How To Travel On A Plane With A Cat

How To Travel On A Plane With A Cat


If you are planning to travel by air with your kitty, there are many things to take into consideration. Before you plan a trip on the plane with your cat, make sure that they don’t have any medical issues that may prevent them from traveling by air. For example, according to Art of Paws, cats who have kidney disease should never fly. This is because they will not be able to receive the fluids they need at high altitudes. So if your cat has kidney disease or other health conditions, air travel is a no-no for them.

That said, here are some tips for traveling with your cat:

Prepare your cat for travel in advance.

You can prepare your cat for air travel in advance. They need to adjust to the noise of the plane, change in temperature and air pressure, and if they’re flying internationally, even food.

  • Start by spending time in a car with the windows rolled down. The roar of wind will help prepare them for what’s to come on the plane.
  • If you’re flying with your cat internationally, consider switching their diet from dry food to canned or wet food that has more moisture so it will be easier on their digestive system once they get off the plane (dry kibble doesn’t have enough water content).

Choose a carrier that meets all the requirements.

Before you choose a carrier, it’s important to make sure it meets all of the requirements. For example, check if your airline has any special regulations regarding how to travel with cats. Many airlines allow passengers to bring their cats on board as long as they are in a carrier that meets certain size and weight restrictions, so be sure to check before making your purchase. The same goes for carriers: make sure yours will fit under the seat in front of you or hold up during turbulence!

The most important thing is that you choose a safe option that can keep your cat comfortable for the duration of the flight (or even longer). A good carrier should allow plenty of airflow so that there’s no buildup of heat or humidity inside; otherwise your pet might suffer from dehydration due to excessive sweating during takeoff and landing phases–which could lead him/her into danger by causing overheating issues later on down the road when they’re already feeling worn out from traveling far away from home base just minutes ago!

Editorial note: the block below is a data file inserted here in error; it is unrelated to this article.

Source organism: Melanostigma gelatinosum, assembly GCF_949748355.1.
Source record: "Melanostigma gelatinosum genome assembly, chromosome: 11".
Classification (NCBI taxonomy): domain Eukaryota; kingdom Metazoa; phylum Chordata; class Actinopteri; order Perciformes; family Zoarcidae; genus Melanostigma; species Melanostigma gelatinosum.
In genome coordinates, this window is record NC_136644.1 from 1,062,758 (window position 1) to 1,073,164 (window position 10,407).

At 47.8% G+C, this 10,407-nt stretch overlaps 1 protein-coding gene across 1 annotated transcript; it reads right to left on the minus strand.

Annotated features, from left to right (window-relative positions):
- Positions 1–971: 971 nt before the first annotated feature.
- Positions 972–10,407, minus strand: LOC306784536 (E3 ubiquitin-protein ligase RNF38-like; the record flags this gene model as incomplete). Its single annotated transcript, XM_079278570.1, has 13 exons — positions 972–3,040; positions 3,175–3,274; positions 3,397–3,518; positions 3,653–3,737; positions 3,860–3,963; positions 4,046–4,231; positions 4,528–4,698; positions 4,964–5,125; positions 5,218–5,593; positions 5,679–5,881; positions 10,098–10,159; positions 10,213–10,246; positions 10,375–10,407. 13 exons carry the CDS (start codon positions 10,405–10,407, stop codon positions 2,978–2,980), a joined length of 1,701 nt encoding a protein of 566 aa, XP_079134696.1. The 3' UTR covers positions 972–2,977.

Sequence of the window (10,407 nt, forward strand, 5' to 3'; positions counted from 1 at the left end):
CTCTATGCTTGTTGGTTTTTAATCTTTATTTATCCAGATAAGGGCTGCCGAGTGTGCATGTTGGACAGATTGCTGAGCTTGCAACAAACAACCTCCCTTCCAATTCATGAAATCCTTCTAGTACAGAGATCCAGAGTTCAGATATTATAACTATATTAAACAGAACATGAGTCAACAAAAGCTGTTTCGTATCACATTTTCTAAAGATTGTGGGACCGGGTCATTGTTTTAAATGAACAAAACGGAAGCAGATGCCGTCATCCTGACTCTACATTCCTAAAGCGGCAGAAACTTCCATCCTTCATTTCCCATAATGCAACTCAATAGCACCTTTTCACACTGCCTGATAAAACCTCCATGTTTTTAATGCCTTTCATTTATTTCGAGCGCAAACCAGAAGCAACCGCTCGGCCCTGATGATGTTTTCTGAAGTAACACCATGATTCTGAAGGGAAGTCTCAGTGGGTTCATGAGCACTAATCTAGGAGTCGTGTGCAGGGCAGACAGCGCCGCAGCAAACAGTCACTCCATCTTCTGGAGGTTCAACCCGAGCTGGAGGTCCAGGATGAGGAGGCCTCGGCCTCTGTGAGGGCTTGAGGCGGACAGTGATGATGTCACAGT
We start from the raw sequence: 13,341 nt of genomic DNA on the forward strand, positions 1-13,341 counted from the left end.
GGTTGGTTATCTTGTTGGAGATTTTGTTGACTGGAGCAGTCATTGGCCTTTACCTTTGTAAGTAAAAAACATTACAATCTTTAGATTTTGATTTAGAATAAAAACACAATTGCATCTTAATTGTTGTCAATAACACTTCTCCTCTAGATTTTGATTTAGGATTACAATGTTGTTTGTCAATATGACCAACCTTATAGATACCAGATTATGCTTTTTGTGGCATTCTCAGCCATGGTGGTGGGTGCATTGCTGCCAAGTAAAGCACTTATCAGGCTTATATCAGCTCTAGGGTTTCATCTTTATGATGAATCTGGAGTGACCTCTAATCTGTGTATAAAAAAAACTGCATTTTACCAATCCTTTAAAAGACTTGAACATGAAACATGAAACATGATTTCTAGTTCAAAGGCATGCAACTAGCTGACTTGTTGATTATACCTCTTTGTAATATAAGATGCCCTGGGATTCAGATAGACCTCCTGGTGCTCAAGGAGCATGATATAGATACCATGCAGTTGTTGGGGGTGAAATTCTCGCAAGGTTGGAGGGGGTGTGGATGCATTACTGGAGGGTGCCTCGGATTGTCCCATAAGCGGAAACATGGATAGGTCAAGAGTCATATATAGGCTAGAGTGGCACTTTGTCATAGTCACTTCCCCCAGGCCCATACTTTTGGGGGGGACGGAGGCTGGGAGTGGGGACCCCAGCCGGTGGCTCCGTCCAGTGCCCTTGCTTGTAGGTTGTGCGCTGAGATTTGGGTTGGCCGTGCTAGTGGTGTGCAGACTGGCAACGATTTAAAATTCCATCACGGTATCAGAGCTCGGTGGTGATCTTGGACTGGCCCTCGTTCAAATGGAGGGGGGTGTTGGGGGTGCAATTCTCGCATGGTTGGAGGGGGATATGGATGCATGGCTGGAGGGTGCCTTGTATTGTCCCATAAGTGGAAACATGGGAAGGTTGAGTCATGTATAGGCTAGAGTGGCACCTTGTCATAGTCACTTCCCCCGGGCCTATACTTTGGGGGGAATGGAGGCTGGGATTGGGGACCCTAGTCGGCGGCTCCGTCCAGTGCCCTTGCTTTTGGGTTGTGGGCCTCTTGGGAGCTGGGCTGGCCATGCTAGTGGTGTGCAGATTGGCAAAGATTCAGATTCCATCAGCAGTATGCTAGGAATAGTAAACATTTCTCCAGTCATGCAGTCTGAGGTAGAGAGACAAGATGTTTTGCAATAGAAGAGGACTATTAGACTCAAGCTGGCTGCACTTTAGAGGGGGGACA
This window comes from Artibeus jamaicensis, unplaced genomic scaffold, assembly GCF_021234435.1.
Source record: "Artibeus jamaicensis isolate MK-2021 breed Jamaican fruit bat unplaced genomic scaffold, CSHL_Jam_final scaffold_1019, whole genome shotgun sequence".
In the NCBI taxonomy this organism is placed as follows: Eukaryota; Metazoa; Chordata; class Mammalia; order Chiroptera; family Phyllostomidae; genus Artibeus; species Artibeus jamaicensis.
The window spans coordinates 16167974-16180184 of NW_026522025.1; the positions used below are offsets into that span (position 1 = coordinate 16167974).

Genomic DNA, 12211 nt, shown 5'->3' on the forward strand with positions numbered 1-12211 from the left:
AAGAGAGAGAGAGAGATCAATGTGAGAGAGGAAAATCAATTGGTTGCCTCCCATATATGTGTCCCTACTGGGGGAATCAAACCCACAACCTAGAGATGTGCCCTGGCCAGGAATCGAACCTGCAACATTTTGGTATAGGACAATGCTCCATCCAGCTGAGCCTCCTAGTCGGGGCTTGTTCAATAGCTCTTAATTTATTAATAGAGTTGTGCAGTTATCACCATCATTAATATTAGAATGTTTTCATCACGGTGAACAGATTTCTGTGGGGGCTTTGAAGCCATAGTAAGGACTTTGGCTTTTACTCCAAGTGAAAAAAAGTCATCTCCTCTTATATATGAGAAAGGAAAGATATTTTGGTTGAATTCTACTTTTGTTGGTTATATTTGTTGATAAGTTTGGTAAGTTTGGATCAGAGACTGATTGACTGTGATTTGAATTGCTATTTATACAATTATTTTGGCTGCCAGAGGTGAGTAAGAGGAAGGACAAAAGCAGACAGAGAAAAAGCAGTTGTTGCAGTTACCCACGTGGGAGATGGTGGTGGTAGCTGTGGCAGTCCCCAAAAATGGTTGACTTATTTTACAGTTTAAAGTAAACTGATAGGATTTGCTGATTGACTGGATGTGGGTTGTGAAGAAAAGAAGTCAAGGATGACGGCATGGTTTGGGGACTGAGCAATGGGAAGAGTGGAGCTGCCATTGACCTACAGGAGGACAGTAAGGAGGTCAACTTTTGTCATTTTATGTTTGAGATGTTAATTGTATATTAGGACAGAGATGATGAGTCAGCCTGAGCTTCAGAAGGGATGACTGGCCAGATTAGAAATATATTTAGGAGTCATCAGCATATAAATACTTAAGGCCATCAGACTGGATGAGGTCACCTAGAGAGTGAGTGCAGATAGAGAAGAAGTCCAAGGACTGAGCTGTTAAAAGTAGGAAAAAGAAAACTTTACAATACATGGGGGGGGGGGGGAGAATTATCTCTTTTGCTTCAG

Other things like soft padding materials inside protect against bumps along life’s journey…and if there aren’t any cushions present then try putting some soft blankets underneath where he/she might lay comfortably instead.”

Pick the proper seat according to airline regulations.

When you’re picking your flight and seat, make sure to check the airline regulations for traveling with pets. Most airlines will require a small carrier or kennel that fits under your seat and allows room for your cat to sit comfortably in their own space. Carriers should not exceed 20 inches in length (not including handle) nor 10 inches in height and depth. The maximum weight limit is 8 pounds, though some airlines may have stricter guidelines. Always check the pet policy on an airline’s website before purchasing a ticket so you know what kind of carrier they will allow on board along with any fees associated with traveling with pets.

Feed and give your cat time to rest during the flight.

  • Feed your cat at least an hour before the flight.
  • If you are flying with a kitten, consider bringing a toy to keep them entertained.
  • If your cat is nervous, you can give them a sedative before the flight.

You can take your cat on a plane with you, but you need to prepare in advance.

Cats, like all animals, need to be prepared for travel. This means that you should feed them, take them outside to use the bathroom and give them a safe place to rest during the flight. Your cat should be in an enclosed carrier that is approved by the airline, as well as being able to fit under your seat or in an overhead compartment.

You cannot have your cat on your lap while flying; it must be in its own seat/carrier. If there are no seats available for humans on the plane when you’re ready to board and there are already plenty of passengers occupying all available seats with cats, do not panic! You can ask if someone will switch seats with you so that both their human self and feline counterpart can travel together safely and comfortably during transit time from one location (typically called “origin”) to another (“destination”).


We hope the tips above will help you make your cat’s journey as smooth and safe as possible. As we mentioned before, be sure to check with your airline and travel destination for any specific requirements that might apply to traveling with cats. Happy travels!

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